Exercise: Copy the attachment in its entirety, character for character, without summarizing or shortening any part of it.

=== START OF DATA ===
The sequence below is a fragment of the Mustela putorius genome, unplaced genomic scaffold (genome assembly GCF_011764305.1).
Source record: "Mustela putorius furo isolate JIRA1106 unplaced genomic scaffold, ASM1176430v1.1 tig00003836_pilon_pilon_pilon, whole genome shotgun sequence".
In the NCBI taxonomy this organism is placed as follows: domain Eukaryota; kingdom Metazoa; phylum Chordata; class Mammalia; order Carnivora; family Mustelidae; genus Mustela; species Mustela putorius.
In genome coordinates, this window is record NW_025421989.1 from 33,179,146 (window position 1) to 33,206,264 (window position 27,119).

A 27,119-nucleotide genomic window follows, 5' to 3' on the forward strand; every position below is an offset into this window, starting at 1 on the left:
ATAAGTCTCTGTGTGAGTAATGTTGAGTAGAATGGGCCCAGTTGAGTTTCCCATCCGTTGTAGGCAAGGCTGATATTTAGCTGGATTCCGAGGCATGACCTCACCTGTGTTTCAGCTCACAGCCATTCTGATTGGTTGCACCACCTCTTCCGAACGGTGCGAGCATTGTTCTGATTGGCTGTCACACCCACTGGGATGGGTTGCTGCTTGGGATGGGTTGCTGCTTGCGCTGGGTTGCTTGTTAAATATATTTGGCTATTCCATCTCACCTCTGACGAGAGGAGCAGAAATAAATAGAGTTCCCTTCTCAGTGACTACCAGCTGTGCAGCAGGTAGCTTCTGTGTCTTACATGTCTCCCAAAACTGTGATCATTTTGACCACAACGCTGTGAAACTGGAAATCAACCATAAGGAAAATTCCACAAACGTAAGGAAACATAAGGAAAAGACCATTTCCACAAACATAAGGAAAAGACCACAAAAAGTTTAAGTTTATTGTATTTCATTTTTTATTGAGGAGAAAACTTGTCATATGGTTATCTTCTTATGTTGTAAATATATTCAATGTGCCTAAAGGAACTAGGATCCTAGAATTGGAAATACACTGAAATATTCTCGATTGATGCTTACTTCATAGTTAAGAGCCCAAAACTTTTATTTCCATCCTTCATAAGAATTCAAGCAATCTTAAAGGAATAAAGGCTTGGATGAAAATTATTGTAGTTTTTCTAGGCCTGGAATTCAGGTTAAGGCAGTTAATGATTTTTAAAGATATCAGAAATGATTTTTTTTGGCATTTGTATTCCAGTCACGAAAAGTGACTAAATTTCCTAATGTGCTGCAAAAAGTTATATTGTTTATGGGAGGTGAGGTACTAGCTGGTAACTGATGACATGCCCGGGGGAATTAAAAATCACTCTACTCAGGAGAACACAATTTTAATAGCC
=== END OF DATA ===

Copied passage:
The sequence below is a fragment of the Mustela putorius genome, unplaced genomic scaffold (genome assembly GCF_011764305.1).
Source record: "Mustela putorius furo isolate JIRA1106 unplaced genomic scaffold, ASM1176430v1.1 tig00003836_pilon_pilon_pilon, whole genome shotgun sequence".
In the NCBI taxonomy this organism is placed as follows: domain Eukaryota; kingdom Metazoa; phylum Chordata; class Mammalia; order Carnivora; family Mustelidae; genus Mustela; species Mustela putorius.
In genome coordinates, this window is record NW_025421989.1 from 33,179,146 (window position 1) to 33,206,264 (window position 27,119).

A 27,119-nucleotide genomic window follows, 5' to 3' on the forward strand; every position below is an offset into this window, starting at 1 on the left:
ATAAGTCTCTGTGTGAGTAATGTTGAGTAGAATGGGCCCAGTTGAGTTTCCCATCCGTTGTAGGCAAGGCTGATATTTAGCTGGATTCCGAGGCATGACCTCACCTGTGTTTCAGCTCACAGCCATTCTGATTGGTTGCACCACCTCTTCCGAACGGTGCGAGCATTGTTCTGATTGGCTGTCACACCCACTGGGATGGGTTGCTGCTTGGGATGGGTTGCTGCTTGCGCTGGGTTGCTTGTTAAATATATTTGGCTATTCCATCTCACCTCTGACGAGAGGAGCAGAAATAAATAGAGTTCCCTTCTCAGTGACTACCAGCTGTGCAGCAGGTAGCTTCTGTGTCTTACATGTCTCCCAAAACTGTGATCATTTTGACCACAACGCTGTGAAACTGGAAATCAACCATAAGGAAAATTCCACAAACGTAAGGAAACATAAGGAAAAGACCATTTCCACAAACATAAGGAAAAGACCACAAAAAGTTTAAGTTTATTGTATTTCATTTTTTATTGAGGAGAAAACTTGTCATATGGTTATCTTCTTATGTTGTAAATATATTCAATGTGCCTAAAGGAACTAGGATCCTAGAATTGGAAATACACTGAAATATTCTCGATTGATGCTTACTTCATAGTTAAGAGCCCAAAACTTTTATTTCCATCCTTCATAAGAATTCAAGCAATCTTAAAGGAATAAAGGCTTGGATGAAAATTATTGTAGTTTTTCTAGGCCTGGAATTCAGGTTAAGGCAGTTAATGATTTTTAAAGATATCAGAAATGATTTTTTTTGGCATTTGTATTCCAGTCACGAAAAGTGACTAAATTTCCTAATGTGCTGCAAAAAGTTATATTGTTTATGGGAGGTGAGGTACTAGCTGGTAACTGATGACATGCCCGGGGGAATTAAAAATCACTCTACTCAGGAGAACACAATTTTAATAGCC